Hiiii friends and family!
I'm super excited to participate in a 9-month professional coaching program that starts this fall called Coaching for Transformation
, and I'd love your support! The CFT program is a way to build my skills as a facilitator holding space for individuals and communities--especially for API communities across generations--to heal, thrive in our lives and relationships, and step into our power as allies for social and racial justice.
Will you support me?
The cost breaks down like so:
$7,495 Program cost if paid in full by Sept.
+ $500 - $1,000 to get coached for 3 months
- $2,000 scholarship awardTotal = $5,995 raised by September.
That's the short, TLDR; version! It's all love if you can't contribute toward this goal right now. Thank you for the time and attention you're sharing with me today. <3Keep reading from here for the rambling, joyful, impassioned version, if you're into that. :)
As part of the Los Angeles Food Policy Council
’s Healthy Neighborhood Market Network (HNMN) program, I've been working with corner store owners and their customers to make fresh, nutritious, delicious food options available in so-called "food desert" or "food swamp" neighborhoods.
Our conferences for corner stores center the leadership and struggles of structurally racialized communities, and build the capacity of immigrant mom n'pop small market owners to work with their neighbors to provide culturally responsive, fresh, nutritious food with dignity.
Since 2013 I’ve witnessed hundreds of corner store owners coming together from all over the city, seeking a better way -- to sell food that tastes good, nourishes the community, and is good for business. I facilitated in-language healthy food retail workshops, multi-lingual peer learning dialogues, and supported individual store transformation projects as requested.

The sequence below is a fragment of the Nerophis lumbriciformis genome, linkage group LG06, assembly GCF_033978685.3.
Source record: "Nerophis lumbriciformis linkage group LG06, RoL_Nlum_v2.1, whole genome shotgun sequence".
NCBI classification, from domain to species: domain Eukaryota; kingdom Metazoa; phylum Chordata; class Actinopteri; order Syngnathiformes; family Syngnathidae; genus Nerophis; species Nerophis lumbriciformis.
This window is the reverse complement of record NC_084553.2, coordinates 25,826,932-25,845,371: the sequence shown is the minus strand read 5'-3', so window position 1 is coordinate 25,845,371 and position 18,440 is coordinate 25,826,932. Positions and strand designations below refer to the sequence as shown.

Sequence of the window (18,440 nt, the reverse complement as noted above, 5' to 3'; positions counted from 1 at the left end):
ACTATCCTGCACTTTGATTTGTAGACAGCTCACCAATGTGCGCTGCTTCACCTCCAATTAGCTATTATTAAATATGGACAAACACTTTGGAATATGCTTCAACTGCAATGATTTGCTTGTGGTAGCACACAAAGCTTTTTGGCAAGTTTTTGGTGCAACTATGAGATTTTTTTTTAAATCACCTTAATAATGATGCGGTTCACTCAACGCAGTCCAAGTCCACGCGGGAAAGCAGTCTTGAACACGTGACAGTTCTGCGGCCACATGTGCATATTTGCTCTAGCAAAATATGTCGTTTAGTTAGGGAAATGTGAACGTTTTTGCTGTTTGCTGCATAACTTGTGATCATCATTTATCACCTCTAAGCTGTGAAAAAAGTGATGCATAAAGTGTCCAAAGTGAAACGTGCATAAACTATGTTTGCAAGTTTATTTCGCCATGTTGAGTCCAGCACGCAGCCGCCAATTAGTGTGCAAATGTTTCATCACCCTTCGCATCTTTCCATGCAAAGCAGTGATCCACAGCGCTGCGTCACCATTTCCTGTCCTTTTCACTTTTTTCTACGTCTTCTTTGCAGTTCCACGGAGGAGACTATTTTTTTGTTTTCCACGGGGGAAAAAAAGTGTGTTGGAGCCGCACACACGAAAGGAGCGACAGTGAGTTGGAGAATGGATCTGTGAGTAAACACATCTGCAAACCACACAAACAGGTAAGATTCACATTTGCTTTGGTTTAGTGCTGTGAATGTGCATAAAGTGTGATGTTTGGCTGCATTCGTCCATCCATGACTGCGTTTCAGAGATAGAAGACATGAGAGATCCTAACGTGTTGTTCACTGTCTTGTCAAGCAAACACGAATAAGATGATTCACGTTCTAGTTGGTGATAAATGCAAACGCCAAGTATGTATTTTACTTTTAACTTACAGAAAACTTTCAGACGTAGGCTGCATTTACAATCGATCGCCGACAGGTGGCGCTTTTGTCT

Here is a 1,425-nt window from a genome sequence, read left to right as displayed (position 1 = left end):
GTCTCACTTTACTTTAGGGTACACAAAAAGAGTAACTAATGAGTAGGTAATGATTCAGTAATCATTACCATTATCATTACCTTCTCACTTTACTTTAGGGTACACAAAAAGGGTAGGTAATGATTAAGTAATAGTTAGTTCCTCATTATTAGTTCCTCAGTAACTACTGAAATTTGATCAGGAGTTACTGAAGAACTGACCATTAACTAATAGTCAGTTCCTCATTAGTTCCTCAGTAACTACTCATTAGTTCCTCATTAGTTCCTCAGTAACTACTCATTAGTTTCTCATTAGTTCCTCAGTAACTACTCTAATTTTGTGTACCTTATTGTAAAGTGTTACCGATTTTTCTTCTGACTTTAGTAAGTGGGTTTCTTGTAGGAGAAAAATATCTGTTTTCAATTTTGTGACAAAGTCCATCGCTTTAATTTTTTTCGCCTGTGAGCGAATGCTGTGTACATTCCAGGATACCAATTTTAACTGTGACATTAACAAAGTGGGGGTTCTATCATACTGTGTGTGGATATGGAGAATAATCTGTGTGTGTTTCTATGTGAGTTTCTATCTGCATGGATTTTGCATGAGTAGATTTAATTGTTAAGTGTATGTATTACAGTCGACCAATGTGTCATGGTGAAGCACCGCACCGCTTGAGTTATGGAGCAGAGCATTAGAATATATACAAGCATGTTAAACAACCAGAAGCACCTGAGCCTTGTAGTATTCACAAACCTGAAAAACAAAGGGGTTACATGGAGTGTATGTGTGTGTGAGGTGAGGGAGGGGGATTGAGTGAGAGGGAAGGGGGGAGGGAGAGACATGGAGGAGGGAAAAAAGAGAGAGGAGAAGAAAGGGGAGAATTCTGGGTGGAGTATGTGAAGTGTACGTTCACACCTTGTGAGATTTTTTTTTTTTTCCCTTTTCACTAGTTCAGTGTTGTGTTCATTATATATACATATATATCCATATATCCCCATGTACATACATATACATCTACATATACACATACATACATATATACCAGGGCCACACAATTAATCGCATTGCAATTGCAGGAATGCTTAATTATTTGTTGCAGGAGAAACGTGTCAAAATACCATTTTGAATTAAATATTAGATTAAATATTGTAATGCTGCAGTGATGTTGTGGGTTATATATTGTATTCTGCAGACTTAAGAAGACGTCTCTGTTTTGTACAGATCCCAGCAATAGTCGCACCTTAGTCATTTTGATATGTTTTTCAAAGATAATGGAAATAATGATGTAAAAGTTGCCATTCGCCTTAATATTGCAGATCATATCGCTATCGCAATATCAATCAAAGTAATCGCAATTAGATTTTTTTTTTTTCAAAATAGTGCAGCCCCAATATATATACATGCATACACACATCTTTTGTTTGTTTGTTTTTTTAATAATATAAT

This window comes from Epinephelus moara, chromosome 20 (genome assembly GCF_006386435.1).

As the resident Korean speaking program associate, the work I do with the Healthy Neighborhood Market Network is only possible through relationships of trust and collaboration with Korean speaking corner store owners and a diverse customer base in the community. With coaching, these relationships can become more than store transformations for improved food retail environments, but intentional, personal transformations that support community-serving immigrant small business owners to step into roles of conscious leadership within the neighborhoods they serve, and particularly for Koreans to recognize our fate as inextricably linked with the future of beloved black and brown communities - our family - in the US.
The stories of neighborhood market owners and their customers are stories of a global diaspora that make up the backbone of our city. Our shared history lends itself to solidarity. I believe that in sharing the work of food justice, we honor a sacred connection we have to ourselves, to each other, to the earth and to spirit.
It takes many acts of love, wrapping around people, weaving through systems, to make food a vessel that nourishes all who touch it from soil to plate, that activates connections, generates healing, transformation, and immense energy for collective liberation. And no act of love is small.